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Joshua 7:19-26

19. And Joshua said unto Achan, My son, give, I pray thee, glory to the LORD God of Israel, and make confession unto him; and tell me now what thou has done; hide it not from me.

19. Tunc dixit Josue ad Achan, Fili mi, da nunc gloriam Jehovae Deo Israel, et ede ei confessionem, atque indica mihi quid feceris, ne abscondas a me.

20. And Achan answered Joshua, and said, Indeed I have sinned against the LORD God of Israel, and thus and thus have I done:

20. Respondit Achan ad Josuam, et ait, Vere ego peccavi Jehovae Deo Israel, et sic et sic feci.

21. When I saw among the spoils a goodly Babylonish garment, and two hundred shekels of silver, and a wedge of gold of fifty shekels weight, then I coveted them, and took them; and, behold, they are hid in the earth in the midst of my tent, and the silver under it.

21. Vidi inter spolia pallium, Babylonicum bonum, et ducentos siclos argenteos, et ligulam auream unam, cujus pondus erat quinquaginta siclorum, quae concupivi et abstuli; et ecce abscondita sunt in terra, in medio tabernaculi mei, et argentum subtus.

22. So Joshua sent messengers, and they ran unto the tent; and, behold, it was hid in his tent, and the silver under it.

22. Misit itaque Josue nuncios qui currerunt ad tabernaculum; ecce absconditum erat in tabernaculo ejus et argentum sub eo.

23. And they took them out of the midst of the tent, and brought them unto Joshua, and unto all the children of Israel, and laid them out before the LORD.

23. Acceperuntque ea e medio tabernaculi, et attulerunt ea ad Josuam et ad omnes filios Israel, statueruntque coram Jehova.

24. And Joshua, and all Israel with him, took Achan the son of Zerah, and the silver, and the garment, and the wedge of gold, and his sons, and his daughters, and his oxen, and his asses, and his sheep, and his tent, and all that he had: and they brought them unto the valley of Achor.

24. Tollensque igitur Josue Achan filium Zera, et argentum, et pallium, et ligulam auream, et filios ejus, et filias ejus, et boves ejus, et asinos ejus, et pecudes ejus, et tabernaculum ejus, et omnia quae erant ejus, simulque universus Israel cum eo deduxerunt in vallem Achor.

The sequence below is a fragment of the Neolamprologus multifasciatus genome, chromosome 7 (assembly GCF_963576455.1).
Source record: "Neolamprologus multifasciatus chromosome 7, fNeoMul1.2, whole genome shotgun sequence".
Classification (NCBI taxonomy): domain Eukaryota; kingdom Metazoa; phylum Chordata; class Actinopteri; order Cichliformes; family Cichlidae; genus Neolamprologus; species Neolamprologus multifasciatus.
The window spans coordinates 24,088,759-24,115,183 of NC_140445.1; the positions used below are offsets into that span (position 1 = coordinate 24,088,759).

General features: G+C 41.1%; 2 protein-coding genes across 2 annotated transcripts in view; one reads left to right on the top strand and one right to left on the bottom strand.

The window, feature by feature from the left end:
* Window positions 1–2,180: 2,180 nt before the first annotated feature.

25. And Joshua said, Why has thou troubled us? the LORD shall trouble thee this day. And all Israel stoned him with stones, and burned them with fire, after they had stoned them with stones.

25. Et dixit Josue, Cur turbasti nos? Turbet te Jehova hodie, et obruerunt eum universus Israel lapidibus combusseruntque eos igni postquam lapidaverunt eos lapidibus.

26. And they raised over him a great heap of stones unto this day. So the LORD turned from the fierceness of his anger. Wherefore the name of that place was called, The valley of Achor, unto this day.

26. Et statuerunt super eum acervum lapidum magnum usque ad hunc diem, et aversus est Jehova ab ira excandescentiae suae; ideo vocarunt nomen loci illius vallem Achor usque in hunc diem.

 

19. And Joshua said unto Achan, etc Although only by lot, which seems to fall out fortuitously, Achan is completely caught; yet, as God has declared that he will point out the guilty party, as if with the finger, Joshua interrogates without having any doubt, and when the discovery is made, urges Achan to confess it. It is probable, indeed, that this was the usual form of adjuration, as we read in John’s Gospel, (John 9:24) that the scribes and priests used the same words in adjuring the blind man whose sight our Savior had restored, to answer concerning the miracle. But there was a special reason why Joshua exhorted Achan to give God the glory, because by denying or equivocating he might have impaired the credit of the decision. The matter had already been determined by lot. Joshua, therefore, simply orders him to subscribe to the divine sentence, and not aggravate the crime by vain denials.

He calls him son, neither ironically nor hypocritically, but truly and sincerely declares that he felt like a father toward him whom he had already doomed to death. By this example, judges are taught that, while they punish crimes, they ought so to temper their severity as not to lay aside the feelings of humanity, and, on the other hand, that they ought to be merciful without being reckless and remiss; that, in short, they ought to be as parents to those they condemn, without substituting undue mildness for the sternness of justice. Many by fawning kindness throw wretched criminals off their guard, pretending that they mean to pardon them, and then, after a confession has been extracted, suddenly hand them over to the executioner, while they were flattering themselves with the hope of impunity. But Joshua, satisfied with having cited the criminal before the tribunal of God, does not at all flatter him with a vain hope of pardon, and is thus more at liberty to pronounce the sentence which God has dictated.